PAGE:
5 Getting to the Top of Mind: How Reminders Increase Saving 2 period, and a night out in the next. For simplicity, we assume that regular consumption spending has 2 no foresight problems but that lumpy expenditures are overlooked with some probability. In any period individuals choose consumption to maximize their lifetime utility given the future expenditure 3 opportunities they “attend” to. The failure to forecast some future expenditure opportunities can distort intertemporal allocations by leading to less smoothing (via more borrowing and/or less saving) than would occur under perfect or unbiased foresight. A simple example illustrates our model. Suppose you hear that your favorite singer is coming to town three months from now. You decide to go, and mark the concert date in your calendar. Tickets will not go on sale until the night of the show. Ideally, if your utility is concave with respect to consumption, you would finance the ticket by smoothing the expenditure shock over your lifetime – including some saving over the next three months. But if you are inattentive as in our model, you may sometimes forget your concert plan and choose to consume instead of save. Then, when the day of the concert arrives, you face the second-best options of forgoing the concert or financing it disproportionately through debt (e.g., by charging it to a credit card or incurring a checking account overdraft fee) and thus reducing future consumption even more in order to cover the financing costs. This sort of attentional failure may or may not be consequential in isolation. But lifetime consumption allocations are the result of countless such decisions, and small distortions can add up (and compound). Now suppose there is a reminders technology (e.g., in your personal digital assistant, or from a third-party as in Appendix Figure 1). Periodic reminder messages induce you to attend to the benefits and task of putting money aside for the concert, and thereby help you increase incremental savings and long-run smoothing. This example also highlights how our model relates to other findings and behavioral models. Savings deposit collection services may be effective because they serve as reminders (Ashraf, Karlan and Yin 2006a; Dupas and Robinson 2009). Likewise, surveys may induce saving and investment behaviors because they serve as reminders or as a shock to attention (Stango and Zinman 2010; 2 This asymmetry is a stark way of creating a wedge between more vs. less routine consumption (e.g., daily food vs. annual car registration fee). 3 Our setup is related to Mullainathan (1999), where individuals fail to remember information that predicted future income, and to Schwartzstein (2009), where individuals may mistakenly only attend to information that they consider relevant for a prediction task.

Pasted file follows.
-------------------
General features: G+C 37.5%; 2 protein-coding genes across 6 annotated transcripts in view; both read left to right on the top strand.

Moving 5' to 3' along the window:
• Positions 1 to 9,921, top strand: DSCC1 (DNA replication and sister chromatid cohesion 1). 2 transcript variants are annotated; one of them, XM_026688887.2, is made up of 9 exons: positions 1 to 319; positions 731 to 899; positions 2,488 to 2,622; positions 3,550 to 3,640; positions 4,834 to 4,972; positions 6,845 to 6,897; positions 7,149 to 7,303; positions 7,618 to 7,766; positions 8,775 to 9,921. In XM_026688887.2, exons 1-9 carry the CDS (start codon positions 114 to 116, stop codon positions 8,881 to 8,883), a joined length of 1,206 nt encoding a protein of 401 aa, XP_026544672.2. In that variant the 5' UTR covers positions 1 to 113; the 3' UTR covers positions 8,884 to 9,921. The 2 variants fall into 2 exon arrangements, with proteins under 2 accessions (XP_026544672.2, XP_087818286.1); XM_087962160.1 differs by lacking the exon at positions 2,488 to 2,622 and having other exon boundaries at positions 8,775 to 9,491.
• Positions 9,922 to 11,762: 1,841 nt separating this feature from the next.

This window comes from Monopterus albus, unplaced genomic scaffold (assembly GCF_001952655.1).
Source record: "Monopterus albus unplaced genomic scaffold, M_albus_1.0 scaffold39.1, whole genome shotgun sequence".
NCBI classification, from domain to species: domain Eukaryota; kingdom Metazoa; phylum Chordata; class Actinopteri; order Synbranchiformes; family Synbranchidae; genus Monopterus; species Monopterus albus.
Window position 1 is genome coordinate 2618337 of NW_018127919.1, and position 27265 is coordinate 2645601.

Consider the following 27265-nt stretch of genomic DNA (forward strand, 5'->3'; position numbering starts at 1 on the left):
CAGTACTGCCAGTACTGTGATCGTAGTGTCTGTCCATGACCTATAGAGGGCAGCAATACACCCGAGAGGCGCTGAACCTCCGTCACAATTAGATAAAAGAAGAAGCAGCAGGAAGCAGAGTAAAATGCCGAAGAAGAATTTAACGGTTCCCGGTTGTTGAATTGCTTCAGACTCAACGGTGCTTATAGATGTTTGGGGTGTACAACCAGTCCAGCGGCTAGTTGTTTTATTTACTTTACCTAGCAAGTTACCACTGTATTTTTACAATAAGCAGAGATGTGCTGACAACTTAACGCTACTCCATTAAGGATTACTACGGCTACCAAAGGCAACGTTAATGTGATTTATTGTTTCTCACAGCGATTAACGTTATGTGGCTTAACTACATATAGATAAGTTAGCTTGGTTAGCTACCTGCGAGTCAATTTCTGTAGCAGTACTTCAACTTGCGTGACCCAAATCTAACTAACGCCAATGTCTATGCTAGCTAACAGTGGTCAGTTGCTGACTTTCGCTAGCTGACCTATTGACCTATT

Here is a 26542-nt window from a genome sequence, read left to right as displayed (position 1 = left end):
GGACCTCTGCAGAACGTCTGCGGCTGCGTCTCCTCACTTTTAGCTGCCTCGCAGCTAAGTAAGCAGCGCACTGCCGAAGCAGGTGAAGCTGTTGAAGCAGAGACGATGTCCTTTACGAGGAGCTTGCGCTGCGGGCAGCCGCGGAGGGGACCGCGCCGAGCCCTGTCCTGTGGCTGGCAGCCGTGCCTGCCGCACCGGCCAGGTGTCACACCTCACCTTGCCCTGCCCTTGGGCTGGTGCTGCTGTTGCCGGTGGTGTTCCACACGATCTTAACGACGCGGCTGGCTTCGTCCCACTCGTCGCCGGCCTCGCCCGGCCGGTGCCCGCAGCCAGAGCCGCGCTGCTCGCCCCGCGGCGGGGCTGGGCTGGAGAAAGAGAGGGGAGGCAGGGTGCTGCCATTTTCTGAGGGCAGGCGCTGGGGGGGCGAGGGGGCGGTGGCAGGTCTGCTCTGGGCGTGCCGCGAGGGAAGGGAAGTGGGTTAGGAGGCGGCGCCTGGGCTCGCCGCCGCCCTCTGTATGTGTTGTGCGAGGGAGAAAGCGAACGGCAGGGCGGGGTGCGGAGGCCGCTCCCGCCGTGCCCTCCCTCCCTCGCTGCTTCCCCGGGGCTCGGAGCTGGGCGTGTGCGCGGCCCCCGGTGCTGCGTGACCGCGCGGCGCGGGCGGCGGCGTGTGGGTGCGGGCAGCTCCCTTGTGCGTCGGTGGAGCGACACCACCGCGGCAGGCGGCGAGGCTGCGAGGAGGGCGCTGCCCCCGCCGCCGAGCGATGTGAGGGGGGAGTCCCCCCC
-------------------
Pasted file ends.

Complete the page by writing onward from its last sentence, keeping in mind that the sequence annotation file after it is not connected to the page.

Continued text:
6 Getting to the Top of Mind: How Reminders Increase Saving 3 Zwane et al 2010). Non-binding commitments may be effective because they operate on attention, rather than on self-control with large transaction costs for undoing the commitment (e.g., default options or automatic enrollment features in retirement saving; prepaid fertilizer sales as in Duflo, Kremer, and Robinson 2009). Indeed our model generates undersaving, and an ensuing inability to take-up some high-return lumpy investments or high-utility lumpy expenditures, without any role for (time-varying) impatience or commitment. Our model also suggests that overborrowing may occur in part because debt can be “salience-advantaged” relative to saving; e.g., when debt is available “on-demand,” at the moment when a lumpy expenditure opportunity arises (unexpectedly, due to limited attention) and is (momentarily) at the “top of mind.” Perhaps the starkest difference between our model and other (behavioral) models is our key role for reminders. Reminders change intertemporal allocations, and improve consumer welfare, by providing associations between future expenditure opportunities and today’s choices that mitigate 4 the attentional failure. Our model generates two related testable predictions: 1) Reminders will increase saving; 2) Reminders will be particularly effective when they draw attention to a particular future goal or opportunity; in this respect our model provides a novel potential microfoundation for mental accounting (Thaler 1990). Instead of offering a weak counter to temptation, mental labels provide a strong association between today’s saving(s) and specific future events, increasing the probability that individuals attend to those events when choosing consumption, and thereby improving smoothing. We test our model’s predictions about reminders in field experiments with three different banks in Bolivia, Peru, and the Philippines. In each experiment, individuals opened a bank savings ac- count which included varying degrees of incentives or commitment features designed to encourage individuals to reach a savings goal. Some individuals were randomly assigned to receive a monthly 4 Our predictions on reminders have some similarities to cue-based models (Laibson 2001). But our setup is distinct both motivationally and formally. Motivationally, work on cues has focused on the role of external stimuli in triggering consumption desires, following a large body of psychological evidence on cravings and conditioning. We focus on the role of external events –reminders – that focus attention on future expenditure opportunities, leading to savings . Formally: 1) limited attention can lead to both ex-ante and ex-post mistakes in our model, whereas in preference-based models individuals might consider consumption choices to be a mistake only ex-post; 2) neither past consumption nor past reminders influence current decisions in our model. In cue theory, the past matters because cues develop from learned, Pavlovian associations between external stimuli and consumption.